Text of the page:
When you think of a drug overdose adverse event, you may think of the tragic consequences of types of controlled substances that can result in fatalities. Some types of Schedule 1 drugs, like methamphetamines and heroin, can be deadly the first time they are used or in combination with medications, other drugs, or alcohol.
But if you asked someone whether it was possible to overdose on cannabis, they would probably say “no.” Not all overdose scenarios cause a loss of life. In medical science, any substance that you consume has the potential to cause adverse effects. Abnormal changes in your body can be caused by consuming too much of anything, including something as harmless as water.
Just as cannabis may be helpful in reducing symptoms of nausea and vomiting, in cases where the body is exposed to excessive quantities and THC potency, it can also trigger very severe gastrointestinal upset.
People who use high concentrations of cannabis have a higher risk of developing Cannabinoid Hyperemesis Syndrome (CHS). In plain terms, your body decides that it has “had enough” THC and rejects it, similar to a severe allergy.
Unfortunately, once your body’s cannabinoid tolerance has been breached, there is no cure for CHS. They are consuming cannabis after developing CHS results in severe symptoms. For some people, being in a room where cannabis is consumed (while they abstain) can also trigger unpleasant symptoms.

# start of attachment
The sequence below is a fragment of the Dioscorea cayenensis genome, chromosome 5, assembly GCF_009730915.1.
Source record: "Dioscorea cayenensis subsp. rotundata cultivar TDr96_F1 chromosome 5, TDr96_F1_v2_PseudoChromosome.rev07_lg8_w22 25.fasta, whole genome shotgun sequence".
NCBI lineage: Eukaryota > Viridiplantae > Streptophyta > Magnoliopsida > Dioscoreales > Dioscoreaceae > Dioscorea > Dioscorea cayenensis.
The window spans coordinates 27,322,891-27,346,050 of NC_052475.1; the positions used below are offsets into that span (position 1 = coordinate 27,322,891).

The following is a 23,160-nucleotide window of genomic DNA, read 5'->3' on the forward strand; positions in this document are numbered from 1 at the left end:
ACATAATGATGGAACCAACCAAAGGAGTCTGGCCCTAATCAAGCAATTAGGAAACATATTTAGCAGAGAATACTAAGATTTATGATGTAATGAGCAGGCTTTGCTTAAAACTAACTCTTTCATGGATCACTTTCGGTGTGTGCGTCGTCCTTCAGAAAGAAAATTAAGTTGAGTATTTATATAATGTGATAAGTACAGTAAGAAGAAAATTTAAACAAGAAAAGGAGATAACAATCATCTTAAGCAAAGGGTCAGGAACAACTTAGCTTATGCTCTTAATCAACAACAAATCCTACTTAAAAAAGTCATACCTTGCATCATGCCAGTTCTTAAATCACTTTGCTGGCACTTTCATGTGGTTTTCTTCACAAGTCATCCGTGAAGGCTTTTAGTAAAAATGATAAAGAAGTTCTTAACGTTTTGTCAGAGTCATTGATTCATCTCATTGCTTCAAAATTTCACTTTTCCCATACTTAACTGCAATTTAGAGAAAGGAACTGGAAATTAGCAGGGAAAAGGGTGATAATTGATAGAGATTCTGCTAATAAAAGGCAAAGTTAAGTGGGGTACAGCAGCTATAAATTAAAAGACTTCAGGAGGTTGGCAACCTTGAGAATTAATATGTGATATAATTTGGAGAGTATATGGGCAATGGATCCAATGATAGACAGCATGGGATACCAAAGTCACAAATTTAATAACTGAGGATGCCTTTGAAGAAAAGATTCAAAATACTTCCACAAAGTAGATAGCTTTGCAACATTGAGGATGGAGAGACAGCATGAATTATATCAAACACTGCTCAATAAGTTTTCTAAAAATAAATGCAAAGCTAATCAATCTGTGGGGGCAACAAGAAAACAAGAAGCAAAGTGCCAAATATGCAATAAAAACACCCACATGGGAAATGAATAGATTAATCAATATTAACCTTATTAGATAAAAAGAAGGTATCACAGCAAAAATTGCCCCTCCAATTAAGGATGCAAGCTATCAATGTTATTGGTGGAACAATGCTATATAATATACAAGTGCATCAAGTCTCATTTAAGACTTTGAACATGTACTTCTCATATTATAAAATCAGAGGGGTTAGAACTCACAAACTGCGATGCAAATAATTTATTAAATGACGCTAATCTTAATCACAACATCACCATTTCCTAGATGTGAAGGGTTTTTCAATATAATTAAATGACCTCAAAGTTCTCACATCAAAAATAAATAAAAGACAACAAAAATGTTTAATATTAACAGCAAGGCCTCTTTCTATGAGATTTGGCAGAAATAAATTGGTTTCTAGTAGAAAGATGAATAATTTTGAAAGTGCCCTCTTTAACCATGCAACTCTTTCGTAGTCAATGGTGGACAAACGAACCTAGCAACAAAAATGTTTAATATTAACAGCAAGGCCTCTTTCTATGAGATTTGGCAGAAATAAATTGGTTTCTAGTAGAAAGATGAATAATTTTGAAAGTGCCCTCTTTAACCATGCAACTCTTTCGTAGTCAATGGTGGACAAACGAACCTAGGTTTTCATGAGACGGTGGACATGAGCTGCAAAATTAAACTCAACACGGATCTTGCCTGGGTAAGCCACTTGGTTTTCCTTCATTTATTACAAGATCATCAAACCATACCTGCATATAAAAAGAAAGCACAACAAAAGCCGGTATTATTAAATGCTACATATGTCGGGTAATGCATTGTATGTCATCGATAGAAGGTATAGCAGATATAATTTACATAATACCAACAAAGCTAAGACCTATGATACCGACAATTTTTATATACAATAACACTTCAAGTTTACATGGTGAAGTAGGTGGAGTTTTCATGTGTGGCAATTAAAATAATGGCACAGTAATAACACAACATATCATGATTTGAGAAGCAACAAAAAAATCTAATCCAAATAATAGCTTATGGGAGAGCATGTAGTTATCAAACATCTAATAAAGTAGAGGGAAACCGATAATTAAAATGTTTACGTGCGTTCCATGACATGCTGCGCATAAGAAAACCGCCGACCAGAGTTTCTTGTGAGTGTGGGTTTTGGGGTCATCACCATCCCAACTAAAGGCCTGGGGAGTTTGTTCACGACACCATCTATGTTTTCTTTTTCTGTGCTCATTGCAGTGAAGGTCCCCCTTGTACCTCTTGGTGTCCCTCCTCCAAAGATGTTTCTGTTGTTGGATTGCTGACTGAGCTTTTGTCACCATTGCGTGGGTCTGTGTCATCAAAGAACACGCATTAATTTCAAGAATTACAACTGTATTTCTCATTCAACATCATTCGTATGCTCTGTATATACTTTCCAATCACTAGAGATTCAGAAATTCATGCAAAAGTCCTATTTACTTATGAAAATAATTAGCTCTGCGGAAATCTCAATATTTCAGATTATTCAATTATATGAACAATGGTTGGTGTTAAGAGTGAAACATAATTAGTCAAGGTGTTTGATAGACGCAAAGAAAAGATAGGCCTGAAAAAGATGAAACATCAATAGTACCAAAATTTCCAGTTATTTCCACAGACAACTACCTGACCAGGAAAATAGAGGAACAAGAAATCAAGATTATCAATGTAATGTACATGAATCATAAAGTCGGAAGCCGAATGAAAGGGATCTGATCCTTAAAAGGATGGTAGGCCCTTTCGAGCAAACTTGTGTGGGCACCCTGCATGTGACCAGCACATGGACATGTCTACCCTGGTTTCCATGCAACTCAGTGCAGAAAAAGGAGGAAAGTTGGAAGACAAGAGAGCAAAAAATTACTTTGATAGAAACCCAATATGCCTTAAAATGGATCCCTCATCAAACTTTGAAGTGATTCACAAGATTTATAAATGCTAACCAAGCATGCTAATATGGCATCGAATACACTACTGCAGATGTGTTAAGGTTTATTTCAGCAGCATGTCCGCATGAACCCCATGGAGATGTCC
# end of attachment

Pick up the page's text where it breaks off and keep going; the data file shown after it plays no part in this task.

What Are the Symptoms of Cannabinoid Hyperemesis?
When you consume cannabis, it impacts a variety of different functions in your body, from the central nervous system (CNS) to the immune system, where THC can help moderate pain and inflammation. You may also know that there are two different types of cannabinoid receptors, CB1 and CB2, located throughout your body.
What many people don’t know is that your digestive tract has a high volume of cannabinoid receptors as well. The human brain, for example, has the highest number of CB1 receptors. However, the digestive tract, which works as part of the microbiota-gut-brain axis, has a large quantity of CB2 receptors.
This accounts for the symptoms of cannabinoid hyperemesis. There are three phases of cannabinoid hyperemesis:
1. Prodromal Phase
Individuals experience a variety of symptoms, from nausea to occasional vomiting, often in the early part of the day or morning. It may also cause mild to severe abdominal pain and discomfort. The onset of these symptoms can be mistaken for a stomach flu or normal food-related gastrointestinal upset and may be missed as an early warning sign of CHS.
2. Hyperemetic Phase
Stage two of cannabinoid hyperemesis results in severe and persistent vomiting, often several times per day. The abdominal pain can intensify during the hyperemetic phase, and compulsive bathing may occur. The nausea symptoms are so severe that patients may take hot baths or showers, which can be the only thing to provide relief. Often, antinauseants are not effective.
3. Recovery Phase
The only way to address CHS is to abstain from tetrahydrocannabinol (THC). For most people, that means zero cannabis use for the rest of their lives. However, cannabidiol (CBD) may still be an option and can help with some of the nausea, pain, and other associated symptoms of CHS.
What Happens After You Develop CHS?